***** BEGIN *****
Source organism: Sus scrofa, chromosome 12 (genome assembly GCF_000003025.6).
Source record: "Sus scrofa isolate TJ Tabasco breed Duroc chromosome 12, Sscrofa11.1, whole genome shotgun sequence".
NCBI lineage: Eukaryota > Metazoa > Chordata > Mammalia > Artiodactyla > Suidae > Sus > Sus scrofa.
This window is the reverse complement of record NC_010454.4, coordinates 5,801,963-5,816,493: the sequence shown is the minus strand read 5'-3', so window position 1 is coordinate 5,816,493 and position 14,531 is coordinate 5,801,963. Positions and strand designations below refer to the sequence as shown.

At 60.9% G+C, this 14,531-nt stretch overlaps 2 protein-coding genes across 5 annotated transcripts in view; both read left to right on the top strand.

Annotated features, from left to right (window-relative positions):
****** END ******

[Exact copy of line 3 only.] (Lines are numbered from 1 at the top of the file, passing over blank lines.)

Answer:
NCBI lineage: Eukaryota > Metazoa > Chordata > Mammalia > Artiodactyla > Suidae > Sus > Sus scrofa.